Due to the novel coronavirus (COVID-19) pandemic the Borough of Hellertown announced Saturday that all borough playgrounds are closed until further notice, effective immediately.
Borough parks and trails will remain open for passive use.
Organized sports in public parks are temporarily banned, since all user agreements are suspended until further notice in order to comply with the recommendations for social distancing issued by the CDC and the Pennsylvania Department of Health.
The borough is currently operating under a declaration of disaster emergency which took effect earlier this week. Public buildings including Hellertown Borough Hall are closed.
Many businesses are also closed, and more may be forced to when enforcement of an order by Pennsylvania governor Tom Wolf that all “non-life-sustaining businesses” cease operations takes effect Monday, March 23 at 8 a.m.
The order–which Wolf said he was issuing to help slow the spread of the virus and save lives–was originally to have taken effect at 12:01 a.m. Saturday. Late Friday, Wolf’s office announced that enforcement of it would be delayed until Monday due to the high volume of waiver requests the state had received.
Restaurants and bars that sell food for takeout and/or delivery may continue to operate under the new mandate, although inside dining banned at all locations.
The borough’s latest email also noted that under the order, medical facilities, grocery stores and trash and recycling collection services will continue to operate. Shoppers should be aware that many grocery stores have reduced their hours, placed limits on the number of items in key categories that may be purchased and responded to the pandemic with other modifications. For example, many have made the first hour of each business day a time when seniors can shop their stores after they’ve been restocked and cleaned.
Hellertown doesn’t have a Wawa, but if they did police would probably ask the company to leave a light on if they are closed for any period of time. That’s because borough police are asking borough business owners to leave a light on inside their businesses, if possible, to make it easier for officers to see inside them while they patrol at night.
Borough police, fire and EMS crews are continueingto operate and support the borough and its residents as normal.
Residents who need to speak with someone at the borough should call Borough Hall at 610-838-7041 or contact the appropriate department via email. Contact information is available on the borough’s website.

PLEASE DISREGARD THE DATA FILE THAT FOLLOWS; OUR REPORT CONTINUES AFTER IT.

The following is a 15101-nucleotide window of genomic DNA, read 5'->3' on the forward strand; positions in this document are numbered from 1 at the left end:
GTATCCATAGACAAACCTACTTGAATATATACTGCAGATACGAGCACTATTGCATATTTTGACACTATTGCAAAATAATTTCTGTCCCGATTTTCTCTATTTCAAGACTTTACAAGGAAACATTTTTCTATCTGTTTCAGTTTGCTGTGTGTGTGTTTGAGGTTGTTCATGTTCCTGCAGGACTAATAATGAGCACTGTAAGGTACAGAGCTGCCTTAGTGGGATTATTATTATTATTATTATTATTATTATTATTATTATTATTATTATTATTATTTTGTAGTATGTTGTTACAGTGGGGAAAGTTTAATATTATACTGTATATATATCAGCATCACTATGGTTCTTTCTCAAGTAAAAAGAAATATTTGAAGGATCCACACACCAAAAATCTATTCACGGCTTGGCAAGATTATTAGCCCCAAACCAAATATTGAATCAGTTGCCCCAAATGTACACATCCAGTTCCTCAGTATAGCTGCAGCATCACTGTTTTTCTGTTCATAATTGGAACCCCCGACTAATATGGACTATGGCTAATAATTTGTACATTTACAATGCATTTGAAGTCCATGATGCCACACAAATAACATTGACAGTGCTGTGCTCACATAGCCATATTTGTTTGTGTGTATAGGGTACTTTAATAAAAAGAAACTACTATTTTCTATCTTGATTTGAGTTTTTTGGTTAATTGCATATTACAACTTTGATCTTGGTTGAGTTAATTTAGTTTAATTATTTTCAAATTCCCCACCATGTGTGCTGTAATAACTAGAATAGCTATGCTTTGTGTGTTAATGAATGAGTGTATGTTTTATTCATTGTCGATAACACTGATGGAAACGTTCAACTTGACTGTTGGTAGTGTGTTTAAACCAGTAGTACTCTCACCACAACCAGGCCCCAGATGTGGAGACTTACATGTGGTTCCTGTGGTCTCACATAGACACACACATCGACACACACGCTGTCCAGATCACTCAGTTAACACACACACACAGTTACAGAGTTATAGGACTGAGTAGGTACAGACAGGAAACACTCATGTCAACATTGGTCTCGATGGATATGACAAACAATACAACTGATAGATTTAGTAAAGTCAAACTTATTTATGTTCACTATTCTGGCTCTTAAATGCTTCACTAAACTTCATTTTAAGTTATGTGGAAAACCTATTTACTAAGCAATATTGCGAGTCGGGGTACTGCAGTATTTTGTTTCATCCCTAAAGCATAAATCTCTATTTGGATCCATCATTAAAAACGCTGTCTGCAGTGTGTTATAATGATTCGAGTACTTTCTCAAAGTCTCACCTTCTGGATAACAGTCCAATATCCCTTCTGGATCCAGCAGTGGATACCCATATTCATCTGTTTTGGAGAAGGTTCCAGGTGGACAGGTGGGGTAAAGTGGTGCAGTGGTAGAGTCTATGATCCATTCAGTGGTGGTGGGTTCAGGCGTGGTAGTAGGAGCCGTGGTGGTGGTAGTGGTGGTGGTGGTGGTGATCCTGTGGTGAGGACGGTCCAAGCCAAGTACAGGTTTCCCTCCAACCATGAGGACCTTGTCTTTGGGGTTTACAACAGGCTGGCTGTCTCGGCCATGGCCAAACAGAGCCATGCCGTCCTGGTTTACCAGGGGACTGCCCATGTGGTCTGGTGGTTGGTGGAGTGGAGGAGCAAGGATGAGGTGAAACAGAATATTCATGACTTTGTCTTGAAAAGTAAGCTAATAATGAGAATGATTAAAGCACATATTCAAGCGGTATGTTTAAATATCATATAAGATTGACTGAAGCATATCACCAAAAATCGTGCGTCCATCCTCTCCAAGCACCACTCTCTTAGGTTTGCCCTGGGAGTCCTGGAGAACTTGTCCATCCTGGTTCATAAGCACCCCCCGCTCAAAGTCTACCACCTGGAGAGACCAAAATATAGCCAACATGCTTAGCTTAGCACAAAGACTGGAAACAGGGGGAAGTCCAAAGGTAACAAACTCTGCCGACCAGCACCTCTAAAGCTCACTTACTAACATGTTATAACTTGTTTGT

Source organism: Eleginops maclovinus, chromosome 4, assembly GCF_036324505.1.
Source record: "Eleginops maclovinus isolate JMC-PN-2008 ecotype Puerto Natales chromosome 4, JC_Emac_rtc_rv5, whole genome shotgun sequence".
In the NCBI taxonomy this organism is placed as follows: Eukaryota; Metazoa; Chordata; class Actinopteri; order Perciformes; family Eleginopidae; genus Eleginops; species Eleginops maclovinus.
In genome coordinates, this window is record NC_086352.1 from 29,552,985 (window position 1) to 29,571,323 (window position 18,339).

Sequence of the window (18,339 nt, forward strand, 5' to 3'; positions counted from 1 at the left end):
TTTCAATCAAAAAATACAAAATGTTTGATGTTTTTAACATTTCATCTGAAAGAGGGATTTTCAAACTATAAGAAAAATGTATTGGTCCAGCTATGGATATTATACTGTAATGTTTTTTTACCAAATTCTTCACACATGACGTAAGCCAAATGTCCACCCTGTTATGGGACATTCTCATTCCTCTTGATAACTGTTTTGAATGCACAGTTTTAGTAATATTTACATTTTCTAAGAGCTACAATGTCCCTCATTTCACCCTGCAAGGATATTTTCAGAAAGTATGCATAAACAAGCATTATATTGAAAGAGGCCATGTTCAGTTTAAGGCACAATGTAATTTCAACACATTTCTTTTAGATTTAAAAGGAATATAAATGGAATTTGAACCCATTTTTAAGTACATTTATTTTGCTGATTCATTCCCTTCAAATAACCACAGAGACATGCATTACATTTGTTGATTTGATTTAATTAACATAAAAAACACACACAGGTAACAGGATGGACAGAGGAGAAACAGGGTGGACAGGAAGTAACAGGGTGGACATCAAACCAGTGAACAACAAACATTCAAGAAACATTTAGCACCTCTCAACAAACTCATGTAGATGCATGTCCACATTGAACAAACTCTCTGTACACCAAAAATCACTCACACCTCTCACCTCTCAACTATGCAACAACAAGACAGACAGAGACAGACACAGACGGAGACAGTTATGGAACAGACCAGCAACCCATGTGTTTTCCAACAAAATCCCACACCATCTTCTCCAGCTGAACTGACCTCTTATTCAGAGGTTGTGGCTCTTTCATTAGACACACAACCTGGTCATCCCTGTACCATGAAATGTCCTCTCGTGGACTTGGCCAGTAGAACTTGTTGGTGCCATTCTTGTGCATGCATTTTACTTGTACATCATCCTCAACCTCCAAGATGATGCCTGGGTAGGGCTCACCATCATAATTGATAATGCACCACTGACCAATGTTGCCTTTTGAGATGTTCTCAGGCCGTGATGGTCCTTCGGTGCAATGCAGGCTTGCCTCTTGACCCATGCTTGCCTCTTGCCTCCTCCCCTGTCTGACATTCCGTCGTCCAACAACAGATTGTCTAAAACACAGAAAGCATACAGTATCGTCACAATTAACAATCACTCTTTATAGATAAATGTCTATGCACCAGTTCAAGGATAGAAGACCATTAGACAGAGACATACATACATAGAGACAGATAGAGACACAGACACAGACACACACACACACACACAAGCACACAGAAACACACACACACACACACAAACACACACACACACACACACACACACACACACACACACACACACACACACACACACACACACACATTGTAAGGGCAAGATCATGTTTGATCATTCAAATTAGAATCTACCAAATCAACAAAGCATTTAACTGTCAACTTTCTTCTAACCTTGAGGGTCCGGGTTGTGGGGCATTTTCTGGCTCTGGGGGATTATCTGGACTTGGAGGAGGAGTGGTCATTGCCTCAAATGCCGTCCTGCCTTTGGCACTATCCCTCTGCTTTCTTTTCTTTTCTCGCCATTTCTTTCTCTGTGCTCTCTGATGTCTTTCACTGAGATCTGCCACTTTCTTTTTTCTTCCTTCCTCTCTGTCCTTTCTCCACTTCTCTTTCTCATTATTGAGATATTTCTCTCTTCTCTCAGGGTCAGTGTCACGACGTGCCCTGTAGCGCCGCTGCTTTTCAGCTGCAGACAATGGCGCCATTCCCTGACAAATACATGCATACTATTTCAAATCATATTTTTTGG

A drop box outside Borough Hall is available to use for any payments or permit submittals which need to be processed while the building is closed.
Borough officials announced Saturday that the borough’s real estate tax discount period has been extended to June 8, 2020.
In Lower Saucon Township changes have also taken effect.
It was announced Friday, that the Polk Valley Dog Park and township playgrounds are closed to the public, due to the fact that playground equipment isn’t cleaned or sanitized.
The township also announced that while public parks and trails will remain open for passive use, staff “will not be filling or emptying dog waste containers at this time, and if anyone still needs to use the trails they should bring and take home their own bags.”
Social distancing is urged of anyone who chooses to visit the township’s parks at this time.
Meanwhile, township offices remain closed to the public.
Beginning Monday, March 23, there will be limited office staff available, however phone messages and mail will be monitored daily, the township announced Friday.
There is a drop box available for tax payments and permit applications.
The Lower Saucon Township Public Works Department will be limited to responding to emergency calls. If you have a concern, please contact 610-865-3291 and leave a message.
As of mid-day Saturday, the number of confirmed cases of coronavirus in Pennsylvania rose from 311 to 371, according to the PA Department of Health.
The department also reported the state’s second death due to the virus, which officials said occurred in Allegheny County.
We have sad news to share today. We've been informed by @HealthAllegheny of a death of a resident due to #COVID19.— PA Department of Health (@PAHealthDept) March 21, 2020
There are now 2 deaths in Pennsylvania caused by this virus since we first detected it here 2 weeks ago.
The first person to die from the virus was a 55-year-old Northampton County man who succumbed to it earlier this week.
A state map that lists the number of cases by county shows one active case in Northampton County as of Saturday, while the number of confirmed cases in Lehigh County has apparently increased dramatically overnight, from two to 13.
It is unclear if the change in numbers may be a result of hospitalized patients with confirmed cases being transferred to nearby facilities located across county lines.
Both the health department and the governor’s office continue to urge residents to “stay calm, stay home, stay safe.”